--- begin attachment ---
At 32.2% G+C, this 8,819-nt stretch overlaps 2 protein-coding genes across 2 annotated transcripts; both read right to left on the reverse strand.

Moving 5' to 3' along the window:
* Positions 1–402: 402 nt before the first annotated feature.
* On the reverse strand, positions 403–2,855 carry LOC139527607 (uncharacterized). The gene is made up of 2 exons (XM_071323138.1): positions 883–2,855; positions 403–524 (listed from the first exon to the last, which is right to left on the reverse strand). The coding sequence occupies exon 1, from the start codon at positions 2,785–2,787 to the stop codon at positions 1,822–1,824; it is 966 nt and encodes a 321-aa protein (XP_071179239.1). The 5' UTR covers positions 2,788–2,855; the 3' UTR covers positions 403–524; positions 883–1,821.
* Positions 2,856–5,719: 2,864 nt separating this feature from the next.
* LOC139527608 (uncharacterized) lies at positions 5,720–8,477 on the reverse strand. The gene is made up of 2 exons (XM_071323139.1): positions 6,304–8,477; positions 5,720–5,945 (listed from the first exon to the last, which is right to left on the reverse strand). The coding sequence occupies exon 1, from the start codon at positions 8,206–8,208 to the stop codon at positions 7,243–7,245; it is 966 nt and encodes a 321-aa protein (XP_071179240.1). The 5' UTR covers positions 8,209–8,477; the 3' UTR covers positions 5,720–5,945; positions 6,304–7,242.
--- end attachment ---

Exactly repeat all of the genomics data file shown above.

At 32.2% G+C, this 8,819-nt stretch overlaps 2 protein-coding genes across 2 annotated transcripts; both read right to left on the reverse strand.

Moving 5' to 3' along the window:
* Positions 1–402: 402 nt before the first annotated feature.
* On the reverse strand, positions 403–2,855 carry LOC139527607 (uncharacterized). The gene is made up of 2 exons (XM_071323138.1): positions 883–2,855; positions 403–524 (listed from the first exon to the last, which is right to left on the reverse strand). The coding sequence occupies exon 1, from the start codon at positions 2,785–2,787 to the stop codon at positions 1,822–1,824; it is 966 nt and encodes a 321-aa protein (XP_071179239.1). The 5' UTR covers positions 2,788–2,855; the 3' UTR covers positions 403–524; positions 883–1,821.
* Positions 2,856–5,719: 2,864 nt separating this feature from the next.
* LOC139527608 (uncharacterized) lies at positions 5,720–8,477 on the reverse strand. The gene is made up of 2 exons (XM_071323139.1): positions 6,304–8,477; positions 5,720–5,945 (listed from the first exon to the last, which is right to left on the reverse strand). The coding sequence occupies exon 1, from the start codon at positions 8,206–8,208 to the stop codon at positions 7,243–7,245; it is 966 nt and encodes a 321-aa protein (XP_071179240.1). The 5' UTR covers positions 8,209–8,477; the 3' UTR covers positions 5,720–5,945; positions 6,304–7,242.